Idioms:Head and Hair

Head & Hair

In today’s 10 minute lesson, we are going to look at some new idioms we can use in our general conversation.

Do you know any English idioms connected with the body? In this lesson, you’re going to learn some idiomatic phrases using the head and hair.

It’s like banging your head against a brick wall.

In English, if you try to do something over and over and you never succeed, you can describe the experience as banging your head against a brick wall.

He has got his head in the clouds.

In English, if someone is always thinking about their hopes and dreams and not paying attention to the real world, we can say “he’s got his head in the clouds”.

She has her head screwed on right.

In English, if someone has very good judgment and is able to make good decisions, we say that they have their head screwed on right.

Read Sara’s story to see how the idioms are used.

Sara, Singapore

I am a journalist for a local newspaper. I’ve been working on one project recently that I’m having a hard time finishing.  Everyday I feel like I’m just banging my head against a brick wall! No matter how I write the story, I just don’t like how it sounds.  Perhaps I’m having trouble because my head has been in the clouds for the past week.  I keep imagining that I’ll be offered a promotion!  Of course, if my boss thinks that my head isn’t screwed on right, I’ll never get a promotion.  I’d better get to work!

Do you have any similar experiences to Sara’s?

I let my hair down.

In English, if you act more relaxed than you normally are and enjoy yourself, you can say that you let your hair down.

She’s always getting in my hair.

In English, if someone is bothering or annoying you, you can say that they are in your hair.

I’m tearing my hair out.

In English, if we are very anxious or upset about something we can say “I am tearing my hair out.”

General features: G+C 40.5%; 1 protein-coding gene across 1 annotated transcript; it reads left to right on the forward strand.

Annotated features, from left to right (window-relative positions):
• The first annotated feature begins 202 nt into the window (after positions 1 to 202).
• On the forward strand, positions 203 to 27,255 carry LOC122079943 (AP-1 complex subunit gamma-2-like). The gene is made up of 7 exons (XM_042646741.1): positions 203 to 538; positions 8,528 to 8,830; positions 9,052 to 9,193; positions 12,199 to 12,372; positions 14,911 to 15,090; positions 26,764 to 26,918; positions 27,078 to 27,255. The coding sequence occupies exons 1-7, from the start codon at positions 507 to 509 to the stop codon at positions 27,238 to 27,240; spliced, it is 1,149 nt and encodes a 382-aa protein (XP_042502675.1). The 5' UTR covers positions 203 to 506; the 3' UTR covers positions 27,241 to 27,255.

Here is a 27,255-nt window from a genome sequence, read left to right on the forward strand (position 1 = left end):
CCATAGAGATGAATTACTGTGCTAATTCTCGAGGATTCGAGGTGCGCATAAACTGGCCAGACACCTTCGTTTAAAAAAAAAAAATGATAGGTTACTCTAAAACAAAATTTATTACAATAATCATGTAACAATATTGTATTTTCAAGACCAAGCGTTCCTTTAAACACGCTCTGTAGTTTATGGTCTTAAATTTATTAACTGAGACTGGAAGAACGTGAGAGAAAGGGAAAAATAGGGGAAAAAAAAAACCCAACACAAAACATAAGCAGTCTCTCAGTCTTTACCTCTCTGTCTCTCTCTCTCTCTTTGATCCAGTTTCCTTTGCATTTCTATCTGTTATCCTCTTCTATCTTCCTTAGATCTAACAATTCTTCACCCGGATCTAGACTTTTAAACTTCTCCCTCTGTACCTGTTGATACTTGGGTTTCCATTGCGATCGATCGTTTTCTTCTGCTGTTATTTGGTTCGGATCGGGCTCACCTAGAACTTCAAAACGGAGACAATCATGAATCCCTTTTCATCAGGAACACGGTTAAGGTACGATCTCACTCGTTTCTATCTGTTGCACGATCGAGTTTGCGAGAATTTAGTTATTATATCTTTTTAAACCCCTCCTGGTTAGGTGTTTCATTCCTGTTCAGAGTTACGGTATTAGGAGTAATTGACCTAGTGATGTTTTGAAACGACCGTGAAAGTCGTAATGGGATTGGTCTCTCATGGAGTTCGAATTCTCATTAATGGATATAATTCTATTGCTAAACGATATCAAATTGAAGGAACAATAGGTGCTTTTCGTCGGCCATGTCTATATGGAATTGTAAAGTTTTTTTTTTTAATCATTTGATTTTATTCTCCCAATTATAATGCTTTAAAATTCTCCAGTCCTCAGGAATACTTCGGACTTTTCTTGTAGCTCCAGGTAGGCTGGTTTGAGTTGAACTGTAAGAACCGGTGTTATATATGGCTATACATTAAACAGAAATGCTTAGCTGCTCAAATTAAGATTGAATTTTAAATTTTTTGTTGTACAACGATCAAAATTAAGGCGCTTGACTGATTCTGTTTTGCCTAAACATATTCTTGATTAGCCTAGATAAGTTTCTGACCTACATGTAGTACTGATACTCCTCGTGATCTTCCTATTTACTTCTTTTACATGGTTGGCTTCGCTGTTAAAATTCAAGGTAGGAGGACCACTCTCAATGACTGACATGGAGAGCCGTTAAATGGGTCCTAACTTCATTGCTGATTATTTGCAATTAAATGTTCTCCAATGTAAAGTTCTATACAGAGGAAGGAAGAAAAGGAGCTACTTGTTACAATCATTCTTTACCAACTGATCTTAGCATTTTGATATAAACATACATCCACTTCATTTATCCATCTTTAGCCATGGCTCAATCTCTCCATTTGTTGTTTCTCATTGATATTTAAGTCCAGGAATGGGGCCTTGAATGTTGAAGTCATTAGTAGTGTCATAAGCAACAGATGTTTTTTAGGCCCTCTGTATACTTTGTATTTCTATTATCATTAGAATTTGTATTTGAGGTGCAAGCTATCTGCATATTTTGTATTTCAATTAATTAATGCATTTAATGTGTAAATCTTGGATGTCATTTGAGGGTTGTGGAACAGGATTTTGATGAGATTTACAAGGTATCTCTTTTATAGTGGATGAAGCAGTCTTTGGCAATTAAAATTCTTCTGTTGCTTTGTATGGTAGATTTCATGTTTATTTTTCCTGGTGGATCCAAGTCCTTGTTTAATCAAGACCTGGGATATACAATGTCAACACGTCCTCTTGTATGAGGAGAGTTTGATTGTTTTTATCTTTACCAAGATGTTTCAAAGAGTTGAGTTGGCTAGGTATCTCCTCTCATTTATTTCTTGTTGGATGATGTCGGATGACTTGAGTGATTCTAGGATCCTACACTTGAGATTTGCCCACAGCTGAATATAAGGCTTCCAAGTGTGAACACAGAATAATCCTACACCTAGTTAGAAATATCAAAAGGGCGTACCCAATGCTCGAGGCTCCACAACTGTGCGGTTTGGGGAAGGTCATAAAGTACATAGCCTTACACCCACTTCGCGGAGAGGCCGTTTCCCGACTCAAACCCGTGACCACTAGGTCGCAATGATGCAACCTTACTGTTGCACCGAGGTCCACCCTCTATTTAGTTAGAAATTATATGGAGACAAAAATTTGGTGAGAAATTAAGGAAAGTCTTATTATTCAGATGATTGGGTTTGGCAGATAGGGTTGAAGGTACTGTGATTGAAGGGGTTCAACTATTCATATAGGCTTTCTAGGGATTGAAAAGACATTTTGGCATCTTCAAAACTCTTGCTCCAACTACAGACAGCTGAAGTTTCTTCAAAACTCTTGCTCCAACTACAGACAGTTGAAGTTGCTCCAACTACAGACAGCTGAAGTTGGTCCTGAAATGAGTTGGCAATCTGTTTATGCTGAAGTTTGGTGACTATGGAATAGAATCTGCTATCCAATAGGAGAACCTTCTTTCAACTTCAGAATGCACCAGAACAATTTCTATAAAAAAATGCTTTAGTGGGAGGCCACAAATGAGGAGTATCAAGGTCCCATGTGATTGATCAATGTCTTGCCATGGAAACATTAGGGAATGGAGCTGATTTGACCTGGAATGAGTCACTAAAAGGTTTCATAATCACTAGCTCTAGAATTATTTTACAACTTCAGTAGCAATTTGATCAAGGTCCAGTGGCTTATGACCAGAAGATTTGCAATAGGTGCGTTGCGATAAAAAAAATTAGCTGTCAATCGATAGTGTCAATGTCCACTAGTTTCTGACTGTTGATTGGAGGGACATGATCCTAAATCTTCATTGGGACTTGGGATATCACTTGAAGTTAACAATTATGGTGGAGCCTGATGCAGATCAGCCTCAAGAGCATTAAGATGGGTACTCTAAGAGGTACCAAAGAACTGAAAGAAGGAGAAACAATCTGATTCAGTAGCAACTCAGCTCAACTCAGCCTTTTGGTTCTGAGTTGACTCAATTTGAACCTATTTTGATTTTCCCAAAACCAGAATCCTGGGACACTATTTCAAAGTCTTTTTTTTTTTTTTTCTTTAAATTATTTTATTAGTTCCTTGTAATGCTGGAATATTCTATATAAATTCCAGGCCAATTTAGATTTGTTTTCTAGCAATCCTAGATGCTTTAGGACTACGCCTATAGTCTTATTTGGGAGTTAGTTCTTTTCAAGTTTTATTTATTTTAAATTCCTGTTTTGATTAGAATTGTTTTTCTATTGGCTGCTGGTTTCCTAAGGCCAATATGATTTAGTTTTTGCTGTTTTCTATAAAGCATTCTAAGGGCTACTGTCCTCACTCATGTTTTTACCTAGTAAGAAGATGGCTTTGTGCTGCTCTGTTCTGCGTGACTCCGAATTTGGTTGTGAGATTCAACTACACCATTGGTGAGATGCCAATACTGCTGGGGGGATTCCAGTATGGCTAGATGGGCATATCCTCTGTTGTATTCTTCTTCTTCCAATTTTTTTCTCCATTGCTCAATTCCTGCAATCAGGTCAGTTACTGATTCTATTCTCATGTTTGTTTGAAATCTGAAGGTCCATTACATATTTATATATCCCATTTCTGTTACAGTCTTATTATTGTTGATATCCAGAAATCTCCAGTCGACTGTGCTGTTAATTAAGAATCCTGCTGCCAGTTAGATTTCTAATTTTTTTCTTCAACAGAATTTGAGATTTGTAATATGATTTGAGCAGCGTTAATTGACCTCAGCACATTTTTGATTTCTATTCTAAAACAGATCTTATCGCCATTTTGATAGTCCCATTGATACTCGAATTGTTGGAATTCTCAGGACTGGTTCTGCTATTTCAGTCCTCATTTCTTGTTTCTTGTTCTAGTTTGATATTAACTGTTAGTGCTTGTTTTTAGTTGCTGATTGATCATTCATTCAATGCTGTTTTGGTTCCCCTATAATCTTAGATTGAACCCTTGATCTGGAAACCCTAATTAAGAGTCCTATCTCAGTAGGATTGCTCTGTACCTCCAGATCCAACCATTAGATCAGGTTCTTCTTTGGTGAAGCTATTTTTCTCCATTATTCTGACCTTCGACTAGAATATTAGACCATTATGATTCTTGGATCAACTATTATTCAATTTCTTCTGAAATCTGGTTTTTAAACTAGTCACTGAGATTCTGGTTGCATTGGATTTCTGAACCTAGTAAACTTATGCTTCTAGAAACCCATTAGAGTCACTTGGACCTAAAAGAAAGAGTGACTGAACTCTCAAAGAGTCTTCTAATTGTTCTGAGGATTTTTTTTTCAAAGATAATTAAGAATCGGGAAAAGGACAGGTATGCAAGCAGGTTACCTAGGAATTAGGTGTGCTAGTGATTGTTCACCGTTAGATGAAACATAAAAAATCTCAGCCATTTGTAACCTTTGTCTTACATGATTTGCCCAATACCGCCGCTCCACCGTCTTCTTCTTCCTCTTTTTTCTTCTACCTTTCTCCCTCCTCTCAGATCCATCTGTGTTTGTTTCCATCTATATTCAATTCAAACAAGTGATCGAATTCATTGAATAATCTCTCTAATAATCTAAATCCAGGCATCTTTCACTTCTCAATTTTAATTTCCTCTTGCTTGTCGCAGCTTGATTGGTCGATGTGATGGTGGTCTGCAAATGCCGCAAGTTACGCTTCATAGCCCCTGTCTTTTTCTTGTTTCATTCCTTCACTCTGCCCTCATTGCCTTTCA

Read Sean’s story to see how the idioms are used.

Last weekend, I decided to let my hair down with a couple of friends.  I was under a lot of pressure at work, and I just needed some time to relax.  Although I had fun, sometimes when I go out with my friends I just feel like tearing my hair out!  First of all, James couldn’t decide where to go, so we drove around the city for 3 hours!  Then, when we finally found a good place, Dave kept asking me for money because he had forgotten his wallet.  No matter where I went I couldn’t get him out of my hair.  In the end though, I was able to enjoy myself because, at the very least, it was better than being at work!

Try using the idioms in a sentence and send me your answers.

It’s like banging your head against a brick wall.
He has got his head in the clouds.
She has her head screwed on right.
I let my hair down.
She’s always getting in my hair.
I’m tearing my hair out.

Note: I have adapted my 10 minute lessons from lesson plans I use with my students live online. Classes are 50 minutes long and can be done 1-1 or in small groups. For more information please visit my website www.monumentenglish.com

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